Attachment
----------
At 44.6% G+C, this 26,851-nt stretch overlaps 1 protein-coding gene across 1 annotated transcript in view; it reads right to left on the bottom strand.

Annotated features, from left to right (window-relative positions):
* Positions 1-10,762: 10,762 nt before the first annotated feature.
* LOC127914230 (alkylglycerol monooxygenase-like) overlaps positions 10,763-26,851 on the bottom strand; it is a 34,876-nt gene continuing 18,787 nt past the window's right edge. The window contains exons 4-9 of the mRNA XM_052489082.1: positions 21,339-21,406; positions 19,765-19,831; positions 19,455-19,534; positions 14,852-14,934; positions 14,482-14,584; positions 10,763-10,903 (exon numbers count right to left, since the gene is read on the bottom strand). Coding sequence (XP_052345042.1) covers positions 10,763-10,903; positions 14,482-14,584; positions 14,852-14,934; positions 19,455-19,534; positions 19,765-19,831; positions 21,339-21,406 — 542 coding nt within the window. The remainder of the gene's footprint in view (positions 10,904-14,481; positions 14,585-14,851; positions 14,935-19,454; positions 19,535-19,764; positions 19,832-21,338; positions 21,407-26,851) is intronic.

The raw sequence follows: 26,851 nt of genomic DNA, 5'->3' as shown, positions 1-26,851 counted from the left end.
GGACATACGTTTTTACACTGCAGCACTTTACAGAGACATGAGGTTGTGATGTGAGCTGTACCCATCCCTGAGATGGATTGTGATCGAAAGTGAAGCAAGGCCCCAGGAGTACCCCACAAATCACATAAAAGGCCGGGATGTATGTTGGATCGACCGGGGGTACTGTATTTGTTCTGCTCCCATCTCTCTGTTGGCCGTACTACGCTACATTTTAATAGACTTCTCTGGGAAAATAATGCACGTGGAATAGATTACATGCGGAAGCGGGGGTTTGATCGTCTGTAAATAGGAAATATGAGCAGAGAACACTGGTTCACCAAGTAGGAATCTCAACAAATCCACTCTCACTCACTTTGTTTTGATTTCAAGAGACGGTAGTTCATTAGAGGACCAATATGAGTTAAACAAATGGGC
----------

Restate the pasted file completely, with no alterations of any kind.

At 44.6% G+C, this 26,851-nt stretch overlaps 1 protein-coding gene across 1 annotated transcript in view; it reads right to left on the bottom strand.

Annotated features, from left to right (window-relative positions):
* Positions 1-10,762: 10,762 nt before the first annotated feature.
* LOC127914230 (alkylglycerol monooxygenase-like) overlaps positions 10,763-26,851 on the bottom strand; it is a 34,876-nt gene continuing 18,787 nt past the window's right edge. The window contains exons 4-9 of the mRNA XM_052489082.1: positions 21,339-21,406; positions 19,765-19,831; positions 19,455-19,534; positions 14,852-14,934; positions 14,482-14,584; positions 10,763-10,903 (exon numbers count right to left, since the gene is read on the bottom strand). Coding sequence (XP_052345042.1) covers positions 10,763-10,903; positions 14,482-14,584; positions 14,852-14,934; positions 19,455-19,534; positions 19,765-19,831; positions 21,339-21,406 — 542 coding nt within the window. The remainder of the gene's footprint in view (positions 10,904-14,481; positions 14,585-14,851; positions 14,935-19,454; positions 19,535-19,764; positions 19,832-21,338; positions 21,407-26,851) is intronic.

The raw sequence follows: 26,851 nt of genomic DNA, 5'->3' as shown, positions 1-26,851 counted from the left end.
GGACATACGTTTTTACACTGCAGCACTTTACAGAGACATGAGGTTGTGATGTGAGCTGTACCCATCCCTGAGATGGATTGTGATCGAAAGTGAAGCAAGGCCCCAGGAGTACCCCACAAATCACATAAAAGGCCGGGATGTATGTTGGATCGACCGGGGGTACTGTATTTGTTCTGCTCCCATCTCTCTGTTGGCCGTACTACGCTACATTTTAATAGACTTCTCTGGGAAAATAATGCACGTGGAATAGATTACATGCGGAAGCGGGGGTTTGATCGTCTGTAAATAGGAAATATGAGCAGAGAACACTGGTTCACCAAGTAGGAATCTCAACAAATCCACTCTCACTCACTTTGTTTTGATTTCAAGAGACGGTAGTTCATTAGAGGACCAATATGAGTTAAACAAATGGGC